Schectman, NBA's first scorer, dies



Ossie Schectman in 1946

Long before Magic and Michael, before Kobe and LeBron, there was Ossie, the first scoring leader in the National Basketball Association—at least for a few seconds. Ossie Schectman, a Knicks guard and a onetime all-American at Long Island University in Brooklyn, died on July 30 at 94.  According to The New York Times, he was remembered as a central figure in the NBA’s creation tale. He scored the first 2 points in the league’s history and became something of a celebrity when the distinction was uncovered, 42 years and 5 million points later.

His pioneering layup inspired the title of “The First Basket,” a 2008 documentary by David Vyorst about the prominence of Jewish basketball players in the first half of the 20th century.  “The First Basket” is available on Amazon and Netflix, among other locales.

Oscar Schectman (everyone called him Ossie) was born on March 30, 1919, in New York City, one of five children of Jewish immigrants from Russia. He learned to play basketball at settlement houses and, more informally, by shooting balls through the low rung of a tenement fire-escape ladder. He then played for Samuel J. Tilden High School in Brooklyn.

Schectman played for LIU teams that won the National Invitation Tournament at Madison Square Garden in 1939, completing an unbeaten season, and again in 1941, at a time when the NIT was more important than the NCAA tournament.  Schectman later joined the Philadelphia Sphas of the American Basketball League, a team once sponsored by the South Philadelphia Hebrew Association, and then became an original Knick.  He was among players from the inaugural NBA game who were honored when the Knicks played the Toronto Raptors at Skydome in 1996 on the 50th anniversary of the league’s debut.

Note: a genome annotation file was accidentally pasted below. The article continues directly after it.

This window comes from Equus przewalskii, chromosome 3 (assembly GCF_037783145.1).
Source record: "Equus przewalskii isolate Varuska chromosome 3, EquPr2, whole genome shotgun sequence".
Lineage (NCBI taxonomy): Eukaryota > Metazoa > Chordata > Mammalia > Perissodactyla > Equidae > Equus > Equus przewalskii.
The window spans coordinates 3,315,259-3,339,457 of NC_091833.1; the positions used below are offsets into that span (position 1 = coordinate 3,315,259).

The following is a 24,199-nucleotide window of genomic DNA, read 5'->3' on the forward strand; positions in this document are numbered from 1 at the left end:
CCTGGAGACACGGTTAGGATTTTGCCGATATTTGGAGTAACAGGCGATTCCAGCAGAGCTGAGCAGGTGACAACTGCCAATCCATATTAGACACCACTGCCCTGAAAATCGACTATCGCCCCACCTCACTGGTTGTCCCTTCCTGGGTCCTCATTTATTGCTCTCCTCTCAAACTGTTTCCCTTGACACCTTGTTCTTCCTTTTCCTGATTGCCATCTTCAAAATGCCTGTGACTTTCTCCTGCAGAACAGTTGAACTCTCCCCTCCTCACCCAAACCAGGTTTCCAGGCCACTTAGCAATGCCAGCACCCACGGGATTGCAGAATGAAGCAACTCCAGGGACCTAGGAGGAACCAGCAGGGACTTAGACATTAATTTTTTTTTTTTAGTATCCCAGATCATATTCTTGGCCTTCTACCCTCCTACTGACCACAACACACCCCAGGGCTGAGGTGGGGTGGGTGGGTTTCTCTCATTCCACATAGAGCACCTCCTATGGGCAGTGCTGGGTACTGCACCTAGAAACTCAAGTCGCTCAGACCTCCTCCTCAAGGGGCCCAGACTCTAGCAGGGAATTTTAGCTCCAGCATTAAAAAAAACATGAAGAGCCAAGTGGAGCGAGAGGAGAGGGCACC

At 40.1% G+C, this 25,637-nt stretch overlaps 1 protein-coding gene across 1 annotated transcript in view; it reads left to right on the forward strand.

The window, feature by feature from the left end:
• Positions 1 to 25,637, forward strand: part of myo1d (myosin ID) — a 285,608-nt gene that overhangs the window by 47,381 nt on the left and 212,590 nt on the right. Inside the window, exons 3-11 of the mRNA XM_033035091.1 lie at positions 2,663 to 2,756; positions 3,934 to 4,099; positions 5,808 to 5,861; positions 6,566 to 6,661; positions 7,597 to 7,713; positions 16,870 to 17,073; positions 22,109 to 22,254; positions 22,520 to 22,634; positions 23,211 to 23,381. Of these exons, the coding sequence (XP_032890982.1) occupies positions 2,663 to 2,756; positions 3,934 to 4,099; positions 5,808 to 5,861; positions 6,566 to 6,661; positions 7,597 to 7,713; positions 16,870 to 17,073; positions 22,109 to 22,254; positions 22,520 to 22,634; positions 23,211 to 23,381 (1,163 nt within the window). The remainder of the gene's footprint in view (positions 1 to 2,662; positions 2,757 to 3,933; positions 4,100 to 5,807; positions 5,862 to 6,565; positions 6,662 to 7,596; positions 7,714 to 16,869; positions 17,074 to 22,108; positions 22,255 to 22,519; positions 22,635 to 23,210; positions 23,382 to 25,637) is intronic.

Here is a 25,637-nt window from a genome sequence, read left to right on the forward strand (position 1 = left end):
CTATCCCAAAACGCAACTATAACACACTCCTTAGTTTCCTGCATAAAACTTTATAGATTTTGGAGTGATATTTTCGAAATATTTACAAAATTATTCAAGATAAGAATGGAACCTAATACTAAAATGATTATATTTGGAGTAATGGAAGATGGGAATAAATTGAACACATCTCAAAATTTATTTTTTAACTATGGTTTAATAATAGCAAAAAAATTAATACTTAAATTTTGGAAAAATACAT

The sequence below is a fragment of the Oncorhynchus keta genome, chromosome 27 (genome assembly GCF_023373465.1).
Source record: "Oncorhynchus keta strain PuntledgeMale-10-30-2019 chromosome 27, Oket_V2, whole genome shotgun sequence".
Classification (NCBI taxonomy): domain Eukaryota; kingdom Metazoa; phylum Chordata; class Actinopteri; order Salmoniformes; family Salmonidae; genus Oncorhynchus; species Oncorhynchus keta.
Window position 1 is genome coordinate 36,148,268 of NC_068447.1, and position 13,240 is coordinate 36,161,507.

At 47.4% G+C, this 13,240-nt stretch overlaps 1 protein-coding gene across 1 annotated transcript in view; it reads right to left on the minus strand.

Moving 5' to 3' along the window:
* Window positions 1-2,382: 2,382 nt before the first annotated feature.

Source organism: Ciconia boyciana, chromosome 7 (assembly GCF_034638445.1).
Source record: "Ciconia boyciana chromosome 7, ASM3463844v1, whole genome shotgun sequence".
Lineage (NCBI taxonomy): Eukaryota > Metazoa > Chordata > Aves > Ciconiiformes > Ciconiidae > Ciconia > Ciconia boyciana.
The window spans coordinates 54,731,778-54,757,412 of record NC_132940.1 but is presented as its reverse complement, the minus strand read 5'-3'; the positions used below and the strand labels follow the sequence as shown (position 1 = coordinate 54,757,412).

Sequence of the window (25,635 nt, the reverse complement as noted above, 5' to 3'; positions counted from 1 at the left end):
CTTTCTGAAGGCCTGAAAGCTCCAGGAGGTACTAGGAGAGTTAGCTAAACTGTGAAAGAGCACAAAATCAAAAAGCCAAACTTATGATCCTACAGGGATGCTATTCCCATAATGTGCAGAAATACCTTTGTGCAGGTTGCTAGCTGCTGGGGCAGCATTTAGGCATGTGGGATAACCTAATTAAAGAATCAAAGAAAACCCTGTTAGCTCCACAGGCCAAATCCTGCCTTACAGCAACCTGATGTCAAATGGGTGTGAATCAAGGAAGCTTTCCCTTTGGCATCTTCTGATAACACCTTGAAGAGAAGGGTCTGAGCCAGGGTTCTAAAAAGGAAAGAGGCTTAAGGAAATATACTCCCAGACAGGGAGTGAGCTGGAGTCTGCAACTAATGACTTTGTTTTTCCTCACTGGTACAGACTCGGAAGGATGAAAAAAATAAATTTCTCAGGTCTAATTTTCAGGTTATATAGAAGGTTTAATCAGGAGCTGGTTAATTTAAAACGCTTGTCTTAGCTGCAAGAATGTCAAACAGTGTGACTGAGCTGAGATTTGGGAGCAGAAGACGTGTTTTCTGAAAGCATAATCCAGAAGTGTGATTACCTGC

Schectman, whose death was announced by the Knicks, had retired to Delray Beach, Fla., after more than three decades in Manhattan’s garment industry and lived in Ardsley, N.Y., in Westchester County, in his final years.

Schectman is survived by his sons Stewart and Peter; a sister, Sunny Trumer; and two grandchildren. His wife, Evelyn, died in 2011.


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